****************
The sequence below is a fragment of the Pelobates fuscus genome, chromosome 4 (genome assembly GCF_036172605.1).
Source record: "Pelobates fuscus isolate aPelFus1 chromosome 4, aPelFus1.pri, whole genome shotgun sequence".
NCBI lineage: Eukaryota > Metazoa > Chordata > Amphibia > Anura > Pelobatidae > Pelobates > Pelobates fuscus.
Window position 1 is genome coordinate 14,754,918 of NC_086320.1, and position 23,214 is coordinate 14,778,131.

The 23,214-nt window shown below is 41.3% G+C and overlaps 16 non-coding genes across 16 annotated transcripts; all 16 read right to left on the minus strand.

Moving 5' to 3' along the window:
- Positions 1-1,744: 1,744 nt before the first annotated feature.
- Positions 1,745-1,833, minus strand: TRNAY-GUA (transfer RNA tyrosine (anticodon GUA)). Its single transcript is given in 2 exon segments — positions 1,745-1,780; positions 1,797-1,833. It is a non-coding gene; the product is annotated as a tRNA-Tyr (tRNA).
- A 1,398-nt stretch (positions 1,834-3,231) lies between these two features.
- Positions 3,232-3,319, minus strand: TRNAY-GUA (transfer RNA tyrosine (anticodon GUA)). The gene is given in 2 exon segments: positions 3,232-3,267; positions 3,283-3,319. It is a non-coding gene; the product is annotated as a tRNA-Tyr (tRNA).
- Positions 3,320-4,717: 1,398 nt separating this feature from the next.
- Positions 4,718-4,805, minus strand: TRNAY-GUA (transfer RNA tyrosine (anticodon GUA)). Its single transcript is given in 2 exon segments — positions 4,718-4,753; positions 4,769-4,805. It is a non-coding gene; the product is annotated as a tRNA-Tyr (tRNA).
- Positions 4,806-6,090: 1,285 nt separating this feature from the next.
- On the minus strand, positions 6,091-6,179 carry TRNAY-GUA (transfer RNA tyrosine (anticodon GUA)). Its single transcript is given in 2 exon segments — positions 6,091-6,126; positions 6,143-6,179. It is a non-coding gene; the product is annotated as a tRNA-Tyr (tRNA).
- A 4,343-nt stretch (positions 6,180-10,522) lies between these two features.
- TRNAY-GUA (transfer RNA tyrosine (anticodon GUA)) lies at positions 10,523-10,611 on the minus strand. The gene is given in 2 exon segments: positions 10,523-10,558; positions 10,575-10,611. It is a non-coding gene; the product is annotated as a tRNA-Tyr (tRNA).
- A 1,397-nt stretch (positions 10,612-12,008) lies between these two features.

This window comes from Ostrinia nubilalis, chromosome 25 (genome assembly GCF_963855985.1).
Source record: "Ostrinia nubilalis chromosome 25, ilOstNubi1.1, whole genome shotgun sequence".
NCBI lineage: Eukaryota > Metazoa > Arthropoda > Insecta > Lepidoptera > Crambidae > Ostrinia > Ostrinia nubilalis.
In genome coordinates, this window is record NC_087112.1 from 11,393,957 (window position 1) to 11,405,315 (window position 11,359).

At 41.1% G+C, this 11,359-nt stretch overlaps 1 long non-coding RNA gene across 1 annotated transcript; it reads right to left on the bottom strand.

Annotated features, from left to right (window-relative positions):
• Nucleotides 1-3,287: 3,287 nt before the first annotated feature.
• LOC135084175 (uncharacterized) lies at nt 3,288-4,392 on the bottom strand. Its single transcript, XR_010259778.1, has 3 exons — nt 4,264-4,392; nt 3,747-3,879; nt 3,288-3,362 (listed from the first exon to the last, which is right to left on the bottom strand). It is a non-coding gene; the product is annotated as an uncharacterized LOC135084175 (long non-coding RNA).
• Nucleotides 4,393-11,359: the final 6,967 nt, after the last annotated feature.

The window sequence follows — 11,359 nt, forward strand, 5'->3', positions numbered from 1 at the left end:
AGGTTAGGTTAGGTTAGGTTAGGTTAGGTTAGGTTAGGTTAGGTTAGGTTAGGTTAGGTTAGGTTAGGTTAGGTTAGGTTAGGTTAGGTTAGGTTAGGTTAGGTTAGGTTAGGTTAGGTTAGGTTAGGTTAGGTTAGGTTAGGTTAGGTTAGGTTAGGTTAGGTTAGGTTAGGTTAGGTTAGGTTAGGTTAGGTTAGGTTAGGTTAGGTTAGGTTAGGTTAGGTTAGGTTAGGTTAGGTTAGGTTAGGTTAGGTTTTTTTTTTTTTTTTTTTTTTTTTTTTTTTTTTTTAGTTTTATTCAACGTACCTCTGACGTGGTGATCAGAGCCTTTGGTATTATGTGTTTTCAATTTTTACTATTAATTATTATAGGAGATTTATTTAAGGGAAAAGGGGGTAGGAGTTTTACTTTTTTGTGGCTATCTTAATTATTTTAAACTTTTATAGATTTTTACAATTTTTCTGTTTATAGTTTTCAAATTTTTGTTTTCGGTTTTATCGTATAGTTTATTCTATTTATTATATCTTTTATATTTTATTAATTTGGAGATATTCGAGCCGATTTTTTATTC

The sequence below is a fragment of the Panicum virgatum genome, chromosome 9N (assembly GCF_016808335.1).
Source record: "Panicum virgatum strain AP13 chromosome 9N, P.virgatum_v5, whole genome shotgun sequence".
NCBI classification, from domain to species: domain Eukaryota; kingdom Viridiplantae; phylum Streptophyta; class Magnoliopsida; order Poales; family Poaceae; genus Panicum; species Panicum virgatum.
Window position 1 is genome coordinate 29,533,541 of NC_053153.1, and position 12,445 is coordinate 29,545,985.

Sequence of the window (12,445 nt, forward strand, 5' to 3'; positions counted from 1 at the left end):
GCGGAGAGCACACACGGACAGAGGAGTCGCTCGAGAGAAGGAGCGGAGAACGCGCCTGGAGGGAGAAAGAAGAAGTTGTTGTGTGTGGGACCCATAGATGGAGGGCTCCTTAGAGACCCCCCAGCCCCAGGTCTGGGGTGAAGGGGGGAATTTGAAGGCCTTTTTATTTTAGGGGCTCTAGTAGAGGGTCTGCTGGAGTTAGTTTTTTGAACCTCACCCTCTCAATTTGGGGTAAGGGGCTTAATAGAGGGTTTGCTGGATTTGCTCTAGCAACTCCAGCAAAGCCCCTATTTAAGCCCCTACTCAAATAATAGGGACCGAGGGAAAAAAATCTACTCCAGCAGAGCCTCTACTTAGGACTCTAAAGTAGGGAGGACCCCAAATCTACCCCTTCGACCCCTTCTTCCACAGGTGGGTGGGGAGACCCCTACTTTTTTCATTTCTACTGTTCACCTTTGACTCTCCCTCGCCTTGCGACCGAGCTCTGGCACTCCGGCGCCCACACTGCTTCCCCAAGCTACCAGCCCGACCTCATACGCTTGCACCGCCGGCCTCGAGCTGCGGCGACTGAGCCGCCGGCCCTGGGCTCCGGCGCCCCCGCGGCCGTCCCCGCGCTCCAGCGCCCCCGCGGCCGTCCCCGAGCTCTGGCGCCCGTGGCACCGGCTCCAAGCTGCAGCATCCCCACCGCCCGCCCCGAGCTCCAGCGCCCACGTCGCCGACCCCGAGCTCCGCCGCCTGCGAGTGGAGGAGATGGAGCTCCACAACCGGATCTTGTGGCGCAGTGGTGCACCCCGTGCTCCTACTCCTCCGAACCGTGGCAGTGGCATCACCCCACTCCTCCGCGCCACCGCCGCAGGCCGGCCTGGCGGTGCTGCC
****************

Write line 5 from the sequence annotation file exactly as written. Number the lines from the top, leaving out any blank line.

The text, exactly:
The 23,214-nt window shown below is 41.3% G+C and overlaps 16 non-coding genes across 16 annotated transcripts; all 16 read right to left on the minus strand.